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Re: [TowerTalk] Where can I get a *simple* *cheap* anemometer fortower

Subject: Re: [TowerTalk] Where can I get a *simple* *cheap* anemometer fortower
From: Jim Lux <>
Date: Thu, 10 May 2007 06:22:40 -0700
List-post: <>
At 06:36 PM 5/9/2007, Rick Karlquist wrote:
>I would like to monitor wind speed using a simple
>cup anemometer to determine when it is time to
>crank down the tower.  In looking for anemometers,
>I have only found extremely expensive solutions that
>indicate wind direction as well as speed, and require
>a complete "weather station" in the shack, and even then, no
>analog wind speed output voltage.  All I want is a cup
>assembly connected to a velocity to voltage transducer
>(tachometer sensor).

Do you actually need a voltage, or just something that tells you when 
the speed is over a certain value.  For the latter, how about a 
pendulum hanging in the wind with a conductive ring around it (like a 
pinball machine tilt sensor).  If the wind blows hard enough, the 
pendulum is pushed to the side, makes contact, 
etc.  Calibration/adjustment by the "hold out the window of the car 
on the freeway" approach.

It will also sense earthquakes, but in that case, you probably also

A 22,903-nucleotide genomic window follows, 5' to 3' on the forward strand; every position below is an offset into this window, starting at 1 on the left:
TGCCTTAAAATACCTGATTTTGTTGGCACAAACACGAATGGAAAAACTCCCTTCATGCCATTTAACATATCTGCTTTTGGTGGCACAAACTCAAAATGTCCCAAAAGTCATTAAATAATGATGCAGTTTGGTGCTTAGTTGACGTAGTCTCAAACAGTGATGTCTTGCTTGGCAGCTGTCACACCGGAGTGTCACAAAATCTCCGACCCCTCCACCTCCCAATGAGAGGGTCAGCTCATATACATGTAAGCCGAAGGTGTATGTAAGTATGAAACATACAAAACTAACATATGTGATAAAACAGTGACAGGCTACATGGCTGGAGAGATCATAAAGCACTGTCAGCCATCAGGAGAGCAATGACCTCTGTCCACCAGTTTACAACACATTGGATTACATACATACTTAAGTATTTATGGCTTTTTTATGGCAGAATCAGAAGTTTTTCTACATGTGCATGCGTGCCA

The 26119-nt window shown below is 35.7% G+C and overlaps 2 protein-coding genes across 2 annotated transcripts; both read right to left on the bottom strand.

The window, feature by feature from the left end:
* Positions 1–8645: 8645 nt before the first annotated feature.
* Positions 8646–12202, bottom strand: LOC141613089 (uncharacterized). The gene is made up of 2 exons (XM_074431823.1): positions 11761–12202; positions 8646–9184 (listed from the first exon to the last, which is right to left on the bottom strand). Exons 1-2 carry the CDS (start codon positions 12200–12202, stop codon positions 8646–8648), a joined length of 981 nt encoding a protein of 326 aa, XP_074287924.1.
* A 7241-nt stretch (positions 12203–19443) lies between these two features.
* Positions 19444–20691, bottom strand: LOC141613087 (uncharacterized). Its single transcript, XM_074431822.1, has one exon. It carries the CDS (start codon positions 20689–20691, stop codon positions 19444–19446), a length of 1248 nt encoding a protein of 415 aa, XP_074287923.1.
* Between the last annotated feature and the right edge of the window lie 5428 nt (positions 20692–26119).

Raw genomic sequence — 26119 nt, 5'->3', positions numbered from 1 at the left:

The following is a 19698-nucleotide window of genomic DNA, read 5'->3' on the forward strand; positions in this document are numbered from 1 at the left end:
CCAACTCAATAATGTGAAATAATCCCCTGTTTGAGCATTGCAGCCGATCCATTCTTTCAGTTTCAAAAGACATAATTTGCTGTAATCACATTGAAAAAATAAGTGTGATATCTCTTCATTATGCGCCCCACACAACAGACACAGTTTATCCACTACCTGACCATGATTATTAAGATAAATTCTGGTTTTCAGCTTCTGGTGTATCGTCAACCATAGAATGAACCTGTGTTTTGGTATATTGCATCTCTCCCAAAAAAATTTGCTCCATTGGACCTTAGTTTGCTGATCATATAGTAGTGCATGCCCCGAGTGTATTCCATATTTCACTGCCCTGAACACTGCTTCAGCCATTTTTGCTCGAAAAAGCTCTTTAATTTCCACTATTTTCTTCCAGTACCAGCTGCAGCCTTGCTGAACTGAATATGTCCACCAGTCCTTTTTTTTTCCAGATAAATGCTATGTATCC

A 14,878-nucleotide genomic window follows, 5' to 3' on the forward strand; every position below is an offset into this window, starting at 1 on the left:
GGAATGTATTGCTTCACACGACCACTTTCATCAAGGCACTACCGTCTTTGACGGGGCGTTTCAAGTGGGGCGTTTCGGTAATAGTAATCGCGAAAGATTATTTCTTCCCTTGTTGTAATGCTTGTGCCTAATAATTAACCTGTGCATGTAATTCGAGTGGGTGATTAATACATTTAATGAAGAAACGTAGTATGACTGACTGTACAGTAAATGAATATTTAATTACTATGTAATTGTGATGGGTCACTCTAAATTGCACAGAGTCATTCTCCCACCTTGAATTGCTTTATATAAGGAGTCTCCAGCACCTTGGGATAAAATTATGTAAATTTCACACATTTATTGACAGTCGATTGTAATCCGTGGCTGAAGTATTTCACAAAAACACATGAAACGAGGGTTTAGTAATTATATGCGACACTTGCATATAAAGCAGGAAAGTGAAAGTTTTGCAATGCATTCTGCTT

want to crank the thing down.

Another, more direct approach to your problem:  What about a 
straingage sensor on the tower itself, using IT as the sensor. Put 
the strain gage at the base and when the strain exceeds some TBD 
value, it's time to crank down.  Omega engineering has cheap 
straingages that you can just glue on.  You might also be able to 
just measure the deflection of the tower by a variety of means.  Say 
you had a Laser pointer shining up along side the tower, and a 
reflector at the top that would move into the beam when it deflected 
too much.  When you see the beam coming back down, it's time to crank 
it down.  Or, put the laser at the top pointing straight down, and 
have a ring/annular shaped photo sensor.  If the light hits the 
sensor, you trip.  Probably want to pulse the laser so that you can 
AC couple the photo sensor to eliminate the effects of daylight.



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